By Aaron M. Levine

Several news reports today sounded the alarm that the WPA2 protocol, currently the most popular method of securing Wi-Fi communications, is vulnerable to the “KRACK” attack. Despite the amusing name, this vulnerability is extremely serious.

KRACK stands for Key Reinstallation Attack. In essence, this attack tricks Wi-Fi enabled devices into reinstalling the “nonce,” which is a randomly generated, one-time numerical key used to encrypt communications between the targeted device and the router/gateway. Once the attacker has compromised this key, it can eavesdrop on the packets that are sent to/from the target device or, alternatively, it can forge packets to inject viruses or other malicious code onto a target machine.

Because this attack exploits the underlying protocol, neither changing your WPA2 password nor a strong password will provide protection. However, industry and security experts have indicated that patches and updates will be released soon, which should be installed. Perhaps a more long term problem exists in the untold number of legacy and unsupported devices that are Wi-Fi enabled and that may not be updated or at least updated in a timely fashion.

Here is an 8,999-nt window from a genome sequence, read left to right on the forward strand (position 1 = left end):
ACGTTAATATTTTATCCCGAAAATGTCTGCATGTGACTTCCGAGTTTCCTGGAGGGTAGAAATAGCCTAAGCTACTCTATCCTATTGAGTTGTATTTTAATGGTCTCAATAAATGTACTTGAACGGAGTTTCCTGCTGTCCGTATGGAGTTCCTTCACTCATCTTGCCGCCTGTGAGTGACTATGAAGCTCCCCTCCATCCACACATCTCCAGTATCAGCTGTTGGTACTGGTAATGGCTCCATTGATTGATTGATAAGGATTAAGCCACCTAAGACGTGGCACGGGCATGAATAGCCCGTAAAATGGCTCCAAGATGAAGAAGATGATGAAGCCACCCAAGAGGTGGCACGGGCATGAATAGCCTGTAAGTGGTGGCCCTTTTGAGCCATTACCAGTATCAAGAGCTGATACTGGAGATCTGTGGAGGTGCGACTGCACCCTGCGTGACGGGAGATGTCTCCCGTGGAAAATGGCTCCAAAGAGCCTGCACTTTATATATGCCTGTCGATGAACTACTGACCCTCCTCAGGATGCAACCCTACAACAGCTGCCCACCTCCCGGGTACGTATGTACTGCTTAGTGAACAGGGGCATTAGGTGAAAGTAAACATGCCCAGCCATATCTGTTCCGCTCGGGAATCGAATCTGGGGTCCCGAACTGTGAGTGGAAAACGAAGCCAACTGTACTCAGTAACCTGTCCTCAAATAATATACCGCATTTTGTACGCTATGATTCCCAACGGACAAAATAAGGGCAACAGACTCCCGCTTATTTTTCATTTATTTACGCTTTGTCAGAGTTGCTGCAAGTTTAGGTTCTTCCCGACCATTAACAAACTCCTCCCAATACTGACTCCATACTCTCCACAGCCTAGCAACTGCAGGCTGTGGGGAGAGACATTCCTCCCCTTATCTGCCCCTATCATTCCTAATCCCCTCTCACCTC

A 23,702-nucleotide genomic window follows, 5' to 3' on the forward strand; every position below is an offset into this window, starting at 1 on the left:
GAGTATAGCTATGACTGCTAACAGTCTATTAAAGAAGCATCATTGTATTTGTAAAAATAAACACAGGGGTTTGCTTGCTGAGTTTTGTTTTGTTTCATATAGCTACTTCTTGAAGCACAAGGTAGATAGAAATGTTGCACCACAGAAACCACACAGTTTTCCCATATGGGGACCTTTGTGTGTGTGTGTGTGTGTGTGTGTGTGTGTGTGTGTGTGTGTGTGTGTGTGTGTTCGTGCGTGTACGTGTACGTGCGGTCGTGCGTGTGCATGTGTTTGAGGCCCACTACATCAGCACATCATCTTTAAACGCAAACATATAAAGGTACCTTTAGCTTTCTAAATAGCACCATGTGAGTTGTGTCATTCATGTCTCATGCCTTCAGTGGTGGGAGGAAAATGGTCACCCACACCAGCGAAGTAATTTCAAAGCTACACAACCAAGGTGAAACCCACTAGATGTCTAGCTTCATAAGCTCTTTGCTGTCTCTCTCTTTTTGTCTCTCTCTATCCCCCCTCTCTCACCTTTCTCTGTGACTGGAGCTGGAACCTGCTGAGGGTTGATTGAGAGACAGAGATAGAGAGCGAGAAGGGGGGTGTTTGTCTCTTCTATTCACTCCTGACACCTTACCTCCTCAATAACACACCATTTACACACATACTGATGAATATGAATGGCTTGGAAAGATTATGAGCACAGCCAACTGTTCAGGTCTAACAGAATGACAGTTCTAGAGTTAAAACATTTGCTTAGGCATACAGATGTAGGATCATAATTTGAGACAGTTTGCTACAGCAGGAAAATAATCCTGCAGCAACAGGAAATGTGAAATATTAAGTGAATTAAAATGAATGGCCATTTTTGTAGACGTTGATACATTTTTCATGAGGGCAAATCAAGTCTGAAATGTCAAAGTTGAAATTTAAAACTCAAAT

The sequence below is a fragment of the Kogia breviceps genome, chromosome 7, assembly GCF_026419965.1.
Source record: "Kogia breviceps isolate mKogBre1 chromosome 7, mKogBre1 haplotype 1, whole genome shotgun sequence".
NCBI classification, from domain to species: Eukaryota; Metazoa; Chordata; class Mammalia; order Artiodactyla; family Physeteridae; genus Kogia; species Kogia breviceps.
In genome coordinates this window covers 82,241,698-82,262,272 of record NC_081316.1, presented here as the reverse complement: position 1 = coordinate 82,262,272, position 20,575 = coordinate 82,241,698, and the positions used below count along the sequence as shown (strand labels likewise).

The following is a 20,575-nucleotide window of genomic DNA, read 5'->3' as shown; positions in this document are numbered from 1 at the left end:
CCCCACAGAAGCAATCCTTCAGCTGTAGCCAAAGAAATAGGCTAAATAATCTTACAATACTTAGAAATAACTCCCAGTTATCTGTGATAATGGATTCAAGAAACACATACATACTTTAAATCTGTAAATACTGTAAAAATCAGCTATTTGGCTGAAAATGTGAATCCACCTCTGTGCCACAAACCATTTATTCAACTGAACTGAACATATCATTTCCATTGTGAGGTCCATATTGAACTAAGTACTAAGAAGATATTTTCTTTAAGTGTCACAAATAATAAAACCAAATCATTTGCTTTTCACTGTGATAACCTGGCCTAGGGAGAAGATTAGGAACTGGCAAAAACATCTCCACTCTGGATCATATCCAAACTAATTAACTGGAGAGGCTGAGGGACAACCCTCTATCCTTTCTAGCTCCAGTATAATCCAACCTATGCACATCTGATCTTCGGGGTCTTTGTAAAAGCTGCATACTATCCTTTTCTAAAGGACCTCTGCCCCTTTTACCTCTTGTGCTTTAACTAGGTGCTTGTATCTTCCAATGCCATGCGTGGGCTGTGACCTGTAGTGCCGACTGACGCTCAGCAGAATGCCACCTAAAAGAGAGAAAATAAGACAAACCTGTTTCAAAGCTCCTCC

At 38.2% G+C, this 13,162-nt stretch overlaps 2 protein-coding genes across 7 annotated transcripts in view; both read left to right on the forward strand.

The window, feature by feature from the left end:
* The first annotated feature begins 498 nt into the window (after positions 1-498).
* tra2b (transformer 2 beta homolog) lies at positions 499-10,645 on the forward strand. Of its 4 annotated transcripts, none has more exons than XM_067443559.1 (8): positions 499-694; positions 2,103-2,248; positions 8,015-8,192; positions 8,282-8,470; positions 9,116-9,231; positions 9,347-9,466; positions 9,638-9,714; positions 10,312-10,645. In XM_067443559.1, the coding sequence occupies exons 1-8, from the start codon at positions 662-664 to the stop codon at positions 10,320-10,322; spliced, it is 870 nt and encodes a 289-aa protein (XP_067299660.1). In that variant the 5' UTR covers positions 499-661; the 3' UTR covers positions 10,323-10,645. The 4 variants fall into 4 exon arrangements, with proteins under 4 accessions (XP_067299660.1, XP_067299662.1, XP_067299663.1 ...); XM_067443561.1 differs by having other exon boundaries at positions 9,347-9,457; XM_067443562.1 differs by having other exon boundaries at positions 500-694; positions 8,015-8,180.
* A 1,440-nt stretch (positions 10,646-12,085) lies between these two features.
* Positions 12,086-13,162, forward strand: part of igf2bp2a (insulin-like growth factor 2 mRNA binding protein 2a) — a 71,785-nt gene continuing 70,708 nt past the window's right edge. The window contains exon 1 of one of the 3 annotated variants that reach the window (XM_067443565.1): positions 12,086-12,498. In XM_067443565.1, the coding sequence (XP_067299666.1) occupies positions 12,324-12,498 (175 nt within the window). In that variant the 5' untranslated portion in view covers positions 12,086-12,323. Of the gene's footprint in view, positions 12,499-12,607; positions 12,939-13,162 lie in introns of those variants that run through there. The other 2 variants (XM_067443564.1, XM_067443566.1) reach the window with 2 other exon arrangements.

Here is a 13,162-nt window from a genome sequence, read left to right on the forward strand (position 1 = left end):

What can people do to protect themselves? While some suggest that Wi-Fi should be a no-go zone for more sensitive information in the interim, most experts recommend making use of HTTPS and other end-to-end encryption mobile technologies (e.g., WhatsApp, iMessage, Viber, etc.) to offer some protection. End-to-end encryption should prevent an attacker from decrypting the ultimate payloads of Wi-Fi packets even if the attacker can decrypt them at the Wi-Fi level – in other words, decrypting a message only to find another encryption.

For more information regarding cybersecurity issues, please contact the author of this blog or Polsinelli’s Privacy and Data Security team.